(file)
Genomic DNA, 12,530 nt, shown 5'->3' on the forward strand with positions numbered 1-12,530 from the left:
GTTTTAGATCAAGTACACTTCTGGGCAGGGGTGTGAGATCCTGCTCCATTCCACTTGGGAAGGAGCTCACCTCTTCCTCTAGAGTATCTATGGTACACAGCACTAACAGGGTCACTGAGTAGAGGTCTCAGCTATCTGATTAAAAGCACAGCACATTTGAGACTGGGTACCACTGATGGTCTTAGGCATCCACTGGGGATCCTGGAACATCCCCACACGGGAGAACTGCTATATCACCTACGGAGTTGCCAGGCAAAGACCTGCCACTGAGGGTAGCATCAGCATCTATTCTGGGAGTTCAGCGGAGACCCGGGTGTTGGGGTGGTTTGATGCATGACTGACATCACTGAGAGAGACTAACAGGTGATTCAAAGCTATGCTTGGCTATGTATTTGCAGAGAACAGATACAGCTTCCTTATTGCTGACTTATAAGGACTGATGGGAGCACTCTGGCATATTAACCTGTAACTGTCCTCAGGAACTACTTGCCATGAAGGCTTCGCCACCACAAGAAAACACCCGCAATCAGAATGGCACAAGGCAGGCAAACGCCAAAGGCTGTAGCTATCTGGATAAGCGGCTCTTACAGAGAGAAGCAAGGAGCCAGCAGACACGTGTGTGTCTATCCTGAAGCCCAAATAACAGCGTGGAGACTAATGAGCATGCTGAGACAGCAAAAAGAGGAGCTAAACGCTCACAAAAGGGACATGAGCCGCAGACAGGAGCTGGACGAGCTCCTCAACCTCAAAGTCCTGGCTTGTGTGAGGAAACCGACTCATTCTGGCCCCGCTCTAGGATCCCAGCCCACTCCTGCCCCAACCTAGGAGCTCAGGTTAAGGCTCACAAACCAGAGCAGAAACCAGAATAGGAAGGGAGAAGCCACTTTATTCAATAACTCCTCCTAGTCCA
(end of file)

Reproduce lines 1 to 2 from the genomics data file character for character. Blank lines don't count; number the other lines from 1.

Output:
Genomic DNA, 12,530 nt, shown 5'->3' on the forward strand with positions numbered 1-12,530 from the left:
GTTTTAGATCAAGTACACTTCTGGGCAGGGGTGTGAGATCCTGCTCCATTCCACTTGGGAAGGAGCTCACCTCTTCCTCTAGAGTATCTATGGTACACAGCACTAACAGGGTCACTGAGTAGAGGTCTCAGCTATCTGATTAAAAGCACAGCACATTTGAGACTGGGTACCACTGATGGTCTTAGGCATCCACTGGGGATCCTGGAACATCCCCACACGGGAGAACTGCTATATCACCTACGGAGTTGCCAGGCAAAGACCTGCCACTGAGGGTAGCATCAGCATCTATTCTGGGAGTTCAGCGGAGACCCGGGTGTTGGGGTGGTTTGATGCATGACTGACATCACTGAGAGAGACTAACAGGTGATTCAAAGCTATGCTTGGCTATGTATTTGCAGAGAACAGATACAGCTTCCTTATTGCTGACTTATAAGGACTGATGGGAGCACTCTGGCATATTAACCTGTAACTGTCCTCAGGAACTACTTGCCATGAAGGCTTCGCCACCACAAGAAAACACCCGCAATCAGAATGGCACAAGGCAGGCAAACGCCAAAGGCTGTAGCTATCTGGATAAGCGGCTCTTACAGAGAGAAGCAAGGAGCCAGCAGACACGTGTGTGTCTATCCTGAAGCCCAAATAACAGCGTGGAGACTAATGAGCATGCTGAGACAGCAAAAAGAGGAGCTAAACGCTCACAAAAGGGACATGAGCCGCAGACAGGAGCTGGACGAGCTCCTCAACCTCAAAGTCCTGGCTTGTGTGAGGAAACCGACTCATTCTGGCCCCGCTCTAGGATCCCAGCCCACTCCTGCCCCAACCTAGGAGCTCAGGTTAAGGCTCACAAACCAGAGCAGAAACCAGAATAGGAAGGGAGAAGCCACTTTATTCAATAACTCCTCCTAGTCCA